One hundred thirty-four families of children with school refusal were evaluated with the Family Assessment Measure (FAM). The families were divided into seven types based on adults in the home. Single-parent families were overrepresented in this sample compared to the general population. Comparisons were made between the two largest family types: mother-only families, in which the mothers were separated, divorced, or widowed (n = 40), and families with two biological parents (n = 61). Mothers of school refusers in these single-parent families reported significantly more family problems on the FAM compared with mothers living with the children's fathers. The two areas of family problems identified in the single-parent families were role performance and communication. Children in both groups reported normal family functioning on the FAM. Fathers of school refusers, compared to mothers, reported more symptoms of somatization, depression, and phobic anxiety on the Symptom Checklist-90-Revised.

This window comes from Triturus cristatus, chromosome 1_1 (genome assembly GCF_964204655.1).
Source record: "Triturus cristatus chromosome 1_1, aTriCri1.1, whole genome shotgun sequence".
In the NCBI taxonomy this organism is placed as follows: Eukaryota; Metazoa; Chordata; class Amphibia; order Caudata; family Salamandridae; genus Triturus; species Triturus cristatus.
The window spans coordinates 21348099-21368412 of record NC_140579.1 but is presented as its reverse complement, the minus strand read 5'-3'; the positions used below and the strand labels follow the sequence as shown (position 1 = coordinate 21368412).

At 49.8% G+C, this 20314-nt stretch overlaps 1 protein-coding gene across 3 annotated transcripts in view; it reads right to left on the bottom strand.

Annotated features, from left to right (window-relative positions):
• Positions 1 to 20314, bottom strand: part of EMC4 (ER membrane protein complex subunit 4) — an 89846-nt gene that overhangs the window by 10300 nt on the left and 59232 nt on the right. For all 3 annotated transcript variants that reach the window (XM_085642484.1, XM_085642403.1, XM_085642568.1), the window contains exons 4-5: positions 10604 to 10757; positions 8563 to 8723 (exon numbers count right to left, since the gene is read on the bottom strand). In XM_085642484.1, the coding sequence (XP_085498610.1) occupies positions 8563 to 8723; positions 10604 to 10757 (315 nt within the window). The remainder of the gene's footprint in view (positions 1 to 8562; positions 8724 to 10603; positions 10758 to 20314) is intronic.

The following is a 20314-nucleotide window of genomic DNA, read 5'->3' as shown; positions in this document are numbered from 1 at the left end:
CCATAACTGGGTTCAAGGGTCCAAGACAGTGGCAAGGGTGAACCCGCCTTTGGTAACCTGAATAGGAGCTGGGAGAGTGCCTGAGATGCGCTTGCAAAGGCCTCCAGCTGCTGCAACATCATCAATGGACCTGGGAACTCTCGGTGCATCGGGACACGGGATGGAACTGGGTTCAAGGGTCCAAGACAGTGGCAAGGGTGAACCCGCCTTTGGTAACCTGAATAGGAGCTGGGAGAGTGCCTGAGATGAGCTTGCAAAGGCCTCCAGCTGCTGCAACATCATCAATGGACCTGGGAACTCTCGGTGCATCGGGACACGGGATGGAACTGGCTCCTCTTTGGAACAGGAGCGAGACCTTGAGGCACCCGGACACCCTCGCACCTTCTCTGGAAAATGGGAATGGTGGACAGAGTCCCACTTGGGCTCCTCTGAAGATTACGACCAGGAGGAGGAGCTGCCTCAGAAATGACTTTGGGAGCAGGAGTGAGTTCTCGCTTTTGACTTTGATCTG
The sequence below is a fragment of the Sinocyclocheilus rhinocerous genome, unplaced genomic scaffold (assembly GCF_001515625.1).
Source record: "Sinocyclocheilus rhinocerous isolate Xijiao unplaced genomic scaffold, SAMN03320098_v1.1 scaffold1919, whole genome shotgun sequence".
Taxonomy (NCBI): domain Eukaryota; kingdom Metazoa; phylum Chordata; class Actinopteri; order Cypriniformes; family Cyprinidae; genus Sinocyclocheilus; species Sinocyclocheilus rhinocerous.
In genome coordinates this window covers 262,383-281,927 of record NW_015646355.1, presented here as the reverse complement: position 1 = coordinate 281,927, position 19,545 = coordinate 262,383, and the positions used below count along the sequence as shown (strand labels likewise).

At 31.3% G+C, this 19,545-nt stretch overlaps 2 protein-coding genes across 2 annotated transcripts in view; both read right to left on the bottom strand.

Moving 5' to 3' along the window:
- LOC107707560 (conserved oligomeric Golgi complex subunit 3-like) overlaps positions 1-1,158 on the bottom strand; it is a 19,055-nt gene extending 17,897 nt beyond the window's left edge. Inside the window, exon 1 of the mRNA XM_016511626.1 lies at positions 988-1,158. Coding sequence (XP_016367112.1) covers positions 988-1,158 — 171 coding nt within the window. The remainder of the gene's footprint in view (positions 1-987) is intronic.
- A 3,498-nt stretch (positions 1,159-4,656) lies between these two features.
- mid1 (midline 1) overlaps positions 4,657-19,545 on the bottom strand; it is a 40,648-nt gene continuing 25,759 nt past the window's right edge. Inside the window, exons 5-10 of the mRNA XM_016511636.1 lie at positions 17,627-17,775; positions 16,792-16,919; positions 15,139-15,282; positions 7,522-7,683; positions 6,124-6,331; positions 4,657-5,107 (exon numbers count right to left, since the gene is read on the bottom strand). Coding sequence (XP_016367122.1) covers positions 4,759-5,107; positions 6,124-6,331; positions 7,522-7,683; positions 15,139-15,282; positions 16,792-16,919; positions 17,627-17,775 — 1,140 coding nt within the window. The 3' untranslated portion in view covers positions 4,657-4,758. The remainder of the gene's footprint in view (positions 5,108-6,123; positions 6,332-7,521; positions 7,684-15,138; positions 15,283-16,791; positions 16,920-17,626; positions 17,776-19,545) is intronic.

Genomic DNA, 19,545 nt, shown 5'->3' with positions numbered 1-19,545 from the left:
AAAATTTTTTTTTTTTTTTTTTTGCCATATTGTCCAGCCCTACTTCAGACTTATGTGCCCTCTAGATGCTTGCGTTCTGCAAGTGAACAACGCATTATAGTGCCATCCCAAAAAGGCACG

Bibliographical noteFunding Information:
Dr. Bernstein’s effort on this manuscript was supported in part by the National Institute of Mental Health Grant R29 MH46534.
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